Type 2 diabetes mellitus (T2DM) is a risk factor for the development of late-onset Alzheimer's disease (AD). However, the mechanism underlying the development of late-onset AD is largely unknown. Here we show that levels of the endothelial-enriched protein caveolin-1 (Cav-1) are reduced in the brains of T2DM patients compared with healthy aging, and inversely correlated with levels of β-amyloid (Aβ). Depletion of Cav-1 is recapitulated in the brains of db/db (Leprdb ) diabetic mice and corresponds with recognition memory deficits as well as the upregulation of amyloid precursor protein (APP), BACE-1, a trending increase in β-amyloid Aβ42/40 ratio and hyperphosphorylated tau (p-tau) species. Importantly, we show that restoration of Cav-1 levels in the brains of male db/db mice using adenovirus overexpressing Cav-1 (AAV-Cav-1) rescues learning and memory deficits and reduces pathology (i.e., APP, BACE-1 and p-tau levels). Knocking down Cav-1 using shRNA in HEK cells expressing the familial AD-linked APPswe mutant variant upregulates APP, APP carboxyl terminal fragments, and Aβ levels. In turn, rescue of Cav-1 levels restores APP metabolism. Together, these results suggest that Cav-1 regulates APP metabolism, and that depletion of Cav-1 in T2DM promotes the amyloidogenic processing of APP and hyperphosphorylation of tau. This may suggest that depletion of Cav-1 in T2DM underlies, at least in part, the development of AD and imply that restoration of Cav-1 may be a therapeutic target for diabetic-associated sporadic AD.SIGNIFICANCE STATEMENT More than 95% of the Alzheimer's patients have the sporadic late-onset form (LOAD). The cause for late-onset Alzheimer's disease is unknown. Patients with Type 2 diabetes mellitus have considerably higher incidence of cognitive decline and AD compared with the general population, suggesting a common mechanism. Here we show that the expression of caveolin-1 (Cav-1) is reduced in the brain in Type 2 diabetes mellitus. In turn, reduced Cav-1 levels induce AD-associated neuropathology and learning and memory deficits. Restoration of Cav-1 levels rescues these deficits. This study unravels signals underlying LOAD and suggests that restoration of Cav-1 may be an effective therapeutic target.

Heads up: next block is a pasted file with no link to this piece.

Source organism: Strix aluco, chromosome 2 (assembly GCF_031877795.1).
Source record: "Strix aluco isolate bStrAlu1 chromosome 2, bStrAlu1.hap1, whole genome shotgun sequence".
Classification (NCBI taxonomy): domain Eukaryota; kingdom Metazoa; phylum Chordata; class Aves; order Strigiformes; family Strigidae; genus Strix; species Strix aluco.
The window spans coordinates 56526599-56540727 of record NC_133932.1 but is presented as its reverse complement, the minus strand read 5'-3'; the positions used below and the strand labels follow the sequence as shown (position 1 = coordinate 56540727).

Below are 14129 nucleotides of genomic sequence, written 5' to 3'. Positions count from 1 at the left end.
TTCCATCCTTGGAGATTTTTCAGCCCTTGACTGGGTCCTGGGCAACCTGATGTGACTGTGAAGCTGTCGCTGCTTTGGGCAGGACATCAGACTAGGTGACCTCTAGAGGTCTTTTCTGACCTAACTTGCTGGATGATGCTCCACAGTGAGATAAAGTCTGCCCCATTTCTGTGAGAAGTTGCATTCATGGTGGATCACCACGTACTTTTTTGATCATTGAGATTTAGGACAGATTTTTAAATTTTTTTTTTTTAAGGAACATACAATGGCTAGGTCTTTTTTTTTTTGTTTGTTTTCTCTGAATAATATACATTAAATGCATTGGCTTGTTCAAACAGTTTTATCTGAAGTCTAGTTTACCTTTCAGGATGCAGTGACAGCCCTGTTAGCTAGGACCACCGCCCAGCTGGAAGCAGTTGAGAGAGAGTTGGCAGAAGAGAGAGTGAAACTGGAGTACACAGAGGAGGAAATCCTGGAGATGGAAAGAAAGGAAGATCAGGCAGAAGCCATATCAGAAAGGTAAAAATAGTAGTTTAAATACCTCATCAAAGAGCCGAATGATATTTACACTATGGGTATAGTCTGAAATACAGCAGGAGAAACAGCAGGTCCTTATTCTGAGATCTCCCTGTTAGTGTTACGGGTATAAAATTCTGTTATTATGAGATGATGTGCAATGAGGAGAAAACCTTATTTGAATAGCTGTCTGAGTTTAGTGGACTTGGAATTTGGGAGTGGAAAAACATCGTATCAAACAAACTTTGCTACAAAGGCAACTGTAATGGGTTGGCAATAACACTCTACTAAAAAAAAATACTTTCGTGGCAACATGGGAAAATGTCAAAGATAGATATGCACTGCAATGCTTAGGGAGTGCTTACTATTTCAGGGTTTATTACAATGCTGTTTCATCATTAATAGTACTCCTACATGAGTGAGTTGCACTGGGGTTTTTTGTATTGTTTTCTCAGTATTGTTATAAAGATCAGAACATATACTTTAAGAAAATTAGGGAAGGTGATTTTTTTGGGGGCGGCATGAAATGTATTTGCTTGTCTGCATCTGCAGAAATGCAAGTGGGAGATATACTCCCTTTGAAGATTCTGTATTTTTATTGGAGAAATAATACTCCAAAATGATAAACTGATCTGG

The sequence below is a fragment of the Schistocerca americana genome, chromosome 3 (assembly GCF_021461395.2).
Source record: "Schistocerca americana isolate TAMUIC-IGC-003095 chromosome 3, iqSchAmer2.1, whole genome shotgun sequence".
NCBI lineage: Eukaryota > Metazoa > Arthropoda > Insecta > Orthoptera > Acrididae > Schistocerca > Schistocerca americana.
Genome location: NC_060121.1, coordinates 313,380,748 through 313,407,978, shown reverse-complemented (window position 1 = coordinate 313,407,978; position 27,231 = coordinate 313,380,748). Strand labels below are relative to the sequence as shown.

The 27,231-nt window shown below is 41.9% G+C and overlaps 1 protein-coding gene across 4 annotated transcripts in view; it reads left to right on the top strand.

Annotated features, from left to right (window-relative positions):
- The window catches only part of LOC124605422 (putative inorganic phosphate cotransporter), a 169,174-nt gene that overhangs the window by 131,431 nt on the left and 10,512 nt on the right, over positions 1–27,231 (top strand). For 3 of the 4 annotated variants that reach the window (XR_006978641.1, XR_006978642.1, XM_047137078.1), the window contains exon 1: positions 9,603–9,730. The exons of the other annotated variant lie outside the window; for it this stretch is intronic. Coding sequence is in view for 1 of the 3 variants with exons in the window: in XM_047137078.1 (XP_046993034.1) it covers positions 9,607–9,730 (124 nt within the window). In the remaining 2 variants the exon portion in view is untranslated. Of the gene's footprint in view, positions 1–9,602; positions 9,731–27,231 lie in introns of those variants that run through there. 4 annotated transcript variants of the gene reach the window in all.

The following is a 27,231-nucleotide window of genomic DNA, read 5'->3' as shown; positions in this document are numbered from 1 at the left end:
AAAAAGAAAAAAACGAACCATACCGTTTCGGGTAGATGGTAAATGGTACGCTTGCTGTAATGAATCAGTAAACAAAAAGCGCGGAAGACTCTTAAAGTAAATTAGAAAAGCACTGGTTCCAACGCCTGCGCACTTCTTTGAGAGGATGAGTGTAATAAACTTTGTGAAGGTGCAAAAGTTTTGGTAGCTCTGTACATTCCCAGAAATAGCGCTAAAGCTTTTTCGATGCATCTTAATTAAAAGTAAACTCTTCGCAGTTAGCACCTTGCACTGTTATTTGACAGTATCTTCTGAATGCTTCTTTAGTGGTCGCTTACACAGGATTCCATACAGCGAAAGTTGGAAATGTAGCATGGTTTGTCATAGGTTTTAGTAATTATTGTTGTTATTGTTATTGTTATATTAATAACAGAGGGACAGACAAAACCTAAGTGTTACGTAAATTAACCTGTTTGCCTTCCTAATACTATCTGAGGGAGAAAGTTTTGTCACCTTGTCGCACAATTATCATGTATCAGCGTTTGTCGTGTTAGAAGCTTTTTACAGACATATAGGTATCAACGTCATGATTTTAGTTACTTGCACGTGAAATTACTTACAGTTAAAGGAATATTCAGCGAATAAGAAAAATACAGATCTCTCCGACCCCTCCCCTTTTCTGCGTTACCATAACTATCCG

|Original language||English (US)|
|Number of pages||8|
|Journal||The Journal of neuroscience : the official journal of the Society for Neuroscience|
|State||Published - Oct 23 2019|
- Alzheimer's disease
- Type 2 diabetes
ASJC Scopus subject areas